DFL Gov. Mark Dayton said Tuesday that problems with the state’s new computer system for vehicle licensing and registration have been overstated by his Republican critics.
The new system replaced 30-year-old technology when it went on line last summer. But complaints soon followed.
Dayton told reporters that the rollout wasn’t perfect. But he stressed that the vast majority of transactions have gone smoothly throughout the state. He accused Republican lawmakers of collecting and spreading anecdotal information to paint a more troubling picture.
“Republican legislators are just delighted to jump on something if they think they can do damage to the credibility of state government, especially with a Democratic governor,” Dayton said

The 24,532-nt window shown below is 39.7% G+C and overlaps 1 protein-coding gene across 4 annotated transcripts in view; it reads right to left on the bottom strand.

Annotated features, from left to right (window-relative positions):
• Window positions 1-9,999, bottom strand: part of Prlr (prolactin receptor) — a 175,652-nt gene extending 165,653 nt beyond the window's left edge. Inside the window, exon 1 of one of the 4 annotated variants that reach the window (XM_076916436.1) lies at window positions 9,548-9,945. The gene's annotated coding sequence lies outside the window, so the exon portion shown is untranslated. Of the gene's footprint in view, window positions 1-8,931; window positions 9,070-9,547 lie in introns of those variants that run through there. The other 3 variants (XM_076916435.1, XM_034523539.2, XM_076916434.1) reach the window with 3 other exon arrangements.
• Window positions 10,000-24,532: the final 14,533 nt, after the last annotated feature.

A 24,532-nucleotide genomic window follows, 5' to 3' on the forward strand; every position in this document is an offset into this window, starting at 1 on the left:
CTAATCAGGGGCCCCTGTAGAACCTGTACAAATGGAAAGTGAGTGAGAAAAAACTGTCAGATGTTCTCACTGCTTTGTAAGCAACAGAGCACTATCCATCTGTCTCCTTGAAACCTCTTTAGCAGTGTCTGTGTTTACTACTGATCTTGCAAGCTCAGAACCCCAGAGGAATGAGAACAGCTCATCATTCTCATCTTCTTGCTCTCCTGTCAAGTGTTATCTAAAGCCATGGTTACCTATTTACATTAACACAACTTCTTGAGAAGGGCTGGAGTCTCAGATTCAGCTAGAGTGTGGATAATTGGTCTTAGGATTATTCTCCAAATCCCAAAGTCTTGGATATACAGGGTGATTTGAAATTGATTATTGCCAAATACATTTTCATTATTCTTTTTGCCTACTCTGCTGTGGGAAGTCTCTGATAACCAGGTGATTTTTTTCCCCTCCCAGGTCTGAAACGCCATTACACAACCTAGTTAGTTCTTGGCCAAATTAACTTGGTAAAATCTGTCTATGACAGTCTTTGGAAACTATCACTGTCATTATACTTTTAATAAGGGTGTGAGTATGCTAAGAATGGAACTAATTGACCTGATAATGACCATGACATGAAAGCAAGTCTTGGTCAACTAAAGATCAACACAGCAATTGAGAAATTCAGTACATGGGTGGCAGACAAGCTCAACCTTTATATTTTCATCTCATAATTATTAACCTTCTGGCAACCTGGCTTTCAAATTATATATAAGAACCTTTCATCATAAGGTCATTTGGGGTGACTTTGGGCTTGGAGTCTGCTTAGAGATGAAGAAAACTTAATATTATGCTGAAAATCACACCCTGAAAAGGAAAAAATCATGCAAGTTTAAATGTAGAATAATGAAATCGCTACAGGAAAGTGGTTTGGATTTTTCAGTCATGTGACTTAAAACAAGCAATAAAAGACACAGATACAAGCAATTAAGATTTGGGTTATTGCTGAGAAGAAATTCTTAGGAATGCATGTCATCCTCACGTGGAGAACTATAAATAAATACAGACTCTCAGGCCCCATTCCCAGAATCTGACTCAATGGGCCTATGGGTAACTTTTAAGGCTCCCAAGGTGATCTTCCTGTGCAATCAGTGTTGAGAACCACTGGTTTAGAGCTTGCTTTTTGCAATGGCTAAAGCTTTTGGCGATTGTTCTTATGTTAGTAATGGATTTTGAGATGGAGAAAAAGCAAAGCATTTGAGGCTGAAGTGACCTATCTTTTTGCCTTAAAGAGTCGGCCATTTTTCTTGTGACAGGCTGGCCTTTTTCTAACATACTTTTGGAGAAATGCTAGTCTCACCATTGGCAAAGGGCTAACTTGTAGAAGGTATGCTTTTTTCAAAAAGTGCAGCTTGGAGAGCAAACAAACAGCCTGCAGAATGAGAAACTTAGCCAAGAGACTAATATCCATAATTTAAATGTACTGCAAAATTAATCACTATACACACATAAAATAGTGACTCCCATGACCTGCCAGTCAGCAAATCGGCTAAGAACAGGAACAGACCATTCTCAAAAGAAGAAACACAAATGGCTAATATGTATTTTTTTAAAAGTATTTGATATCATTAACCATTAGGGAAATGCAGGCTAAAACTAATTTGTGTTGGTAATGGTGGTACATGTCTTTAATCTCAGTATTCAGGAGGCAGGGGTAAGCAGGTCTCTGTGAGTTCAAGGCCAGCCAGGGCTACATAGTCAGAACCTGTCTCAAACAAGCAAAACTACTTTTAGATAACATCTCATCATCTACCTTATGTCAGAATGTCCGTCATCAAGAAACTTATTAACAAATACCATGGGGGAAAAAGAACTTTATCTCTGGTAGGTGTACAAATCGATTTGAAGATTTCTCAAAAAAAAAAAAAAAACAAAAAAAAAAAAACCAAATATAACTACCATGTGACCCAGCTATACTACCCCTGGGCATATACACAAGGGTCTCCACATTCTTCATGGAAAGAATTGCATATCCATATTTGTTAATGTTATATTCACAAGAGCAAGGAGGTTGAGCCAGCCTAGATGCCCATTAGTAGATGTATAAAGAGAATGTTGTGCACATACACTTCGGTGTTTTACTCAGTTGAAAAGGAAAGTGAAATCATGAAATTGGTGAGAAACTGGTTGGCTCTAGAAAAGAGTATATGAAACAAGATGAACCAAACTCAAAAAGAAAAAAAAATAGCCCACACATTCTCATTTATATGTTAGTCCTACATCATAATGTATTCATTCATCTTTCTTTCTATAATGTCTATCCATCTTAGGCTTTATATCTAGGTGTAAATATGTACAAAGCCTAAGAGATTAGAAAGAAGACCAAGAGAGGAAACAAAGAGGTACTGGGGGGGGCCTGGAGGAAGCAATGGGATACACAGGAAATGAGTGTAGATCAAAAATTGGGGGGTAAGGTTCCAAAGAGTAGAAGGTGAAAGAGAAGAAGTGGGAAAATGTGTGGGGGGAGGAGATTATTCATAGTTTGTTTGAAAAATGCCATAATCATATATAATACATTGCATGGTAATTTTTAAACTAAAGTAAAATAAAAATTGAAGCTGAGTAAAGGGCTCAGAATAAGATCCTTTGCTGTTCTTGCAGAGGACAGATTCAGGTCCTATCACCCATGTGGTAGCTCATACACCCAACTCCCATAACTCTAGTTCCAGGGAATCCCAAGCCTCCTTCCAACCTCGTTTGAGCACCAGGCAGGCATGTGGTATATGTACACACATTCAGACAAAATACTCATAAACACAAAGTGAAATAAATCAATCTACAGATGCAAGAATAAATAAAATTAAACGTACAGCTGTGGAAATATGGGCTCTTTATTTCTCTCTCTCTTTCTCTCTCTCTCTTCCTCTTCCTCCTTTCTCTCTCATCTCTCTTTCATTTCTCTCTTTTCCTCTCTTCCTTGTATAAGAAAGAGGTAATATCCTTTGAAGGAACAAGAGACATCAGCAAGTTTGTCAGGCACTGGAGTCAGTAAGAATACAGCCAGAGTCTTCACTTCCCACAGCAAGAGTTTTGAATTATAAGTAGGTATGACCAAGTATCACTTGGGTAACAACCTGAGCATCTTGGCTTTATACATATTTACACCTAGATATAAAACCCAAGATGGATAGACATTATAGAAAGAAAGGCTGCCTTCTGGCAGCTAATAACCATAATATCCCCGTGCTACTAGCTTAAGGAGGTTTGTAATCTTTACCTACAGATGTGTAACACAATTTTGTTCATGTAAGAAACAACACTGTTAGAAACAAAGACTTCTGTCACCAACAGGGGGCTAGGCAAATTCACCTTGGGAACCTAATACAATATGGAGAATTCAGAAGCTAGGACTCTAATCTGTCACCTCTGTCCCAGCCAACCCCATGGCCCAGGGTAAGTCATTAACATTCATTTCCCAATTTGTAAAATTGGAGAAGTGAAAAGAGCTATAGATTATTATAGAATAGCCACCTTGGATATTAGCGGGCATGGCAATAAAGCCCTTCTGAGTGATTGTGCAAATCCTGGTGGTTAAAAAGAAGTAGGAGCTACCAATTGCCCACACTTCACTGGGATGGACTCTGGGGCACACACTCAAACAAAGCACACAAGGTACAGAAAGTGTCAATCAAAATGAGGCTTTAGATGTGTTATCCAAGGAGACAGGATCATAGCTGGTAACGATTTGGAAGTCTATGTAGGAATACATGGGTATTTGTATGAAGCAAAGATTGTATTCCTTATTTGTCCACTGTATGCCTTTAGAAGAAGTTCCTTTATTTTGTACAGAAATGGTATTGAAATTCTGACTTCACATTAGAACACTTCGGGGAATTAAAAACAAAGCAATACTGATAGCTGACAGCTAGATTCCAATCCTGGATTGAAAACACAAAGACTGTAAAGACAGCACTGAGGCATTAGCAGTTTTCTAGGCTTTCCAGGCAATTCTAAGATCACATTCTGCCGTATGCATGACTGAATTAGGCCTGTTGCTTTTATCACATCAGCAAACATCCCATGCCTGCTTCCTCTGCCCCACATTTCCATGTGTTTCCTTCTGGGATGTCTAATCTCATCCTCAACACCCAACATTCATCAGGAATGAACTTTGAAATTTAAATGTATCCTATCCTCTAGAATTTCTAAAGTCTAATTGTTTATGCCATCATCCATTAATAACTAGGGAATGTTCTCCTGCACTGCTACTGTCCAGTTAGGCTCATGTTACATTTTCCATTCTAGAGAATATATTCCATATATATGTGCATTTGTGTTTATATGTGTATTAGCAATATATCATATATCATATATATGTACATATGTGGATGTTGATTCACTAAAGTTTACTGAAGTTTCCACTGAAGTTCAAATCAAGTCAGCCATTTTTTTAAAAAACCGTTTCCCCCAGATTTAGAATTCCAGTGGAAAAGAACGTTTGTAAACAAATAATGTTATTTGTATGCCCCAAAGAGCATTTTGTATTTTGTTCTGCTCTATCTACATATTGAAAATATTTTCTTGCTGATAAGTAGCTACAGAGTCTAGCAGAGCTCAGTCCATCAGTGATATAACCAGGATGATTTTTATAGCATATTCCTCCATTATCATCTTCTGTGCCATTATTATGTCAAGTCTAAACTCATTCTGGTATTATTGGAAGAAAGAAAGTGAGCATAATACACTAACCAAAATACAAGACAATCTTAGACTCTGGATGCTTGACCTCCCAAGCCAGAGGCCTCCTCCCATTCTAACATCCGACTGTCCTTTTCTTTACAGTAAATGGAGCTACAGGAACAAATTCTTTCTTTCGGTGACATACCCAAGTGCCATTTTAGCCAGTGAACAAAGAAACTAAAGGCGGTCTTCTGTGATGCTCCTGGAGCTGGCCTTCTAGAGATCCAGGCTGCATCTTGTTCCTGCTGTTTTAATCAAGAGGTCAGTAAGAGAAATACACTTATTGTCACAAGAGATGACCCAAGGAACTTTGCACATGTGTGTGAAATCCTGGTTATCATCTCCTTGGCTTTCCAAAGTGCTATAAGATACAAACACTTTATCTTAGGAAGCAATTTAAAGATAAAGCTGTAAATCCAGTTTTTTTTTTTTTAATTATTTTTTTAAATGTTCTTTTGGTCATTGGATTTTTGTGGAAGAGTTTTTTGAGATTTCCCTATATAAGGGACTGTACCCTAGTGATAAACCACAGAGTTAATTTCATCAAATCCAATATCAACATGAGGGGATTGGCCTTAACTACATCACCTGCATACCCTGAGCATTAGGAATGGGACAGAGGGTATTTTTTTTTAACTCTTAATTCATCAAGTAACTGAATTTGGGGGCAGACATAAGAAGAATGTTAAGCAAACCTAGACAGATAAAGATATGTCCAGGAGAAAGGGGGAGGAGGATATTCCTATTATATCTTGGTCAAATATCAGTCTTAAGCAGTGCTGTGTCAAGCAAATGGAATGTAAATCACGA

But at the same time Dayton was talking, Deputy Legislative Auditor Judy Randall was telling a panel of lawmakers that problems with the system persist. Randall said the biggest concern is the accuracy of the transactions, including how much people are charged.
“Sometimes it’s just a dollar difference, sometimes its hundreds of dollars difference,” Randall said. “But when you multiply that over the large number of transactions that are occurring that adds up to a decent amount of money.”
Randall told members of the Legislative Audit Commission that the office is planning a thorough examination of licensing and registration transactions, once the system if fully functioning.
Sen. Mary Kiffmeyer, R-Big Lake, urged Randall not to wait too long.
“When you say we’re going to wait until it’s fully rolled out, I have no confidence in the fully rolled out,” Kiffmeyer said. “I think you’re going to be waiting a long time.”